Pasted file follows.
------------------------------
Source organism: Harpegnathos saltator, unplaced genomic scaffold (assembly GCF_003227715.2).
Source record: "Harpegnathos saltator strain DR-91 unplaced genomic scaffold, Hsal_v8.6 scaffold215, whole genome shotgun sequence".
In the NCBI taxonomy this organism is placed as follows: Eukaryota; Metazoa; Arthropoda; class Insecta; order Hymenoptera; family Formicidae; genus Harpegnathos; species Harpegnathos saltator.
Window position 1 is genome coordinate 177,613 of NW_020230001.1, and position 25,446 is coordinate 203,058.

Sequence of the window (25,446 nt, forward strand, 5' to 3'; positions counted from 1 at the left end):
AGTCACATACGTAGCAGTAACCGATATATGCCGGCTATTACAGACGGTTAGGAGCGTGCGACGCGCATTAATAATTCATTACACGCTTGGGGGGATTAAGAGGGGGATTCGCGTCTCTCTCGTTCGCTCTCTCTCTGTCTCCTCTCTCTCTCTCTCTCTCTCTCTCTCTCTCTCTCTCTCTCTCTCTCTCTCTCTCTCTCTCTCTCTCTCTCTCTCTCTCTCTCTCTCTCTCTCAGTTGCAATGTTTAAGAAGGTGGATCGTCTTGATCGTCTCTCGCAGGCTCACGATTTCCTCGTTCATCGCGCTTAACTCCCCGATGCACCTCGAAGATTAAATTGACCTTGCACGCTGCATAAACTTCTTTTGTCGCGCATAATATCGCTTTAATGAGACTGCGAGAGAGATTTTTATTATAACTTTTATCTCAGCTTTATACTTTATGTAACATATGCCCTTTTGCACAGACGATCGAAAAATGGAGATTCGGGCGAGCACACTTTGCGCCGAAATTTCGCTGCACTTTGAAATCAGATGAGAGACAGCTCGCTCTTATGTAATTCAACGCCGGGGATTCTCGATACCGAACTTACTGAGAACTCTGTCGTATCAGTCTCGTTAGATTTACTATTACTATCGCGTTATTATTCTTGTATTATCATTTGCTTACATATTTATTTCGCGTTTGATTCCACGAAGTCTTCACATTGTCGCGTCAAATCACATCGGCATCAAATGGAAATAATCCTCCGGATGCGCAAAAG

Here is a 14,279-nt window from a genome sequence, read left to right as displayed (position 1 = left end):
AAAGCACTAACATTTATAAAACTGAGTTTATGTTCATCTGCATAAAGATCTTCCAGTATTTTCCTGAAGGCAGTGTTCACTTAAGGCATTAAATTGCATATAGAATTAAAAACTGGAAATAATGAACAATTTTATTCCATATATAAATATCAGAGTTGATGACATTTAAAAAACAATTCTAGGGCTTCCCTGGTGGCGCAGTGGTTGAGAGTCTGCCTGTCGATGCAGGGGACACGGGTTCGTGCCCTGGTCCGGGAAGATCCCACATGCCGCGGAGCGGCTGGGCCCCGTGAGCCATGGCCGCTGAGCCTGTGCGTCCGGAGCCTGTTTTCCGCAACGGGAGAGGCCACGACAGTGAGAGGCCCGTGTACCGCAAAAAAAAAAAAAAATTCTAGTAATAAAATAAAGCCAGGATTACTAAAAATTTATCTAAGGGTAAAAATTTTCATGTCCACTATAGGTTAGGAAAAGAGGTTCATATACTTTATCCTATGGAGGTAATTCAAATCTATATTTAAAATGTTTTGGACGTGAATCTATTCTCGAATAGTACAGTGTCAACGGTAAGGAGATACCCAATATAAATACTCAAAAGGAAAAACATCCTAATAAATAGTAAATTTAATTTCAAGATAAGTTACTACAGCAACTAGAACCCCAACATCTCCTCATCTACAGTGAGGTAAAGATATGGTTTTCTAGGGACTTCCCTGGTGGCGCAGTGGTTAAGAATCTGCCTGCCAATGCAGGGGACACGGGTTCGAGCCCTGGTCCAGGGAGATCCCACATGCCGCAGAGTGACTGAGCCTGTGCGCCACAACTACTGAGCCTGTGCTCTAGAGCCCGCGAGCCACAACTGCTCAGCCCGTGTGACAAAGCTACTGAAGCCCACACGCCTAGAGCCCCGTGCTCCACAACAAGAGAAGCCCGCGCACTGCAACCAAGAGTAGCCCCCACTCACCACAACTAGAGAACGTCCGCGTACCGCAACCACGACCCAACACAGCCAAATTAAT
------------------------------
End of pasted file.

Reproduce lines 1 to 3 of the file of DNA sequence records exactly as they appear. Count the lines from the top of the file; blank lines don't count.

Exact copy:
Source organism: Harpegnathos saltator, unplaced genomic scaffold (assembly GCF_003227715.2).
Source record: "Harpegnathos saltator strain DR-91 unplaced genomic scaffold, Hsal_v8.6 scaffold215, whole genome shotgun sequence".
In the NCBI taxonomy this organism is placed as follows: Eukaryota; Metazoa; Arthropoda; class Insecta; order Hymenoptera; family Formicidae; genus Harpegnathos; species Harpegnathos saltator.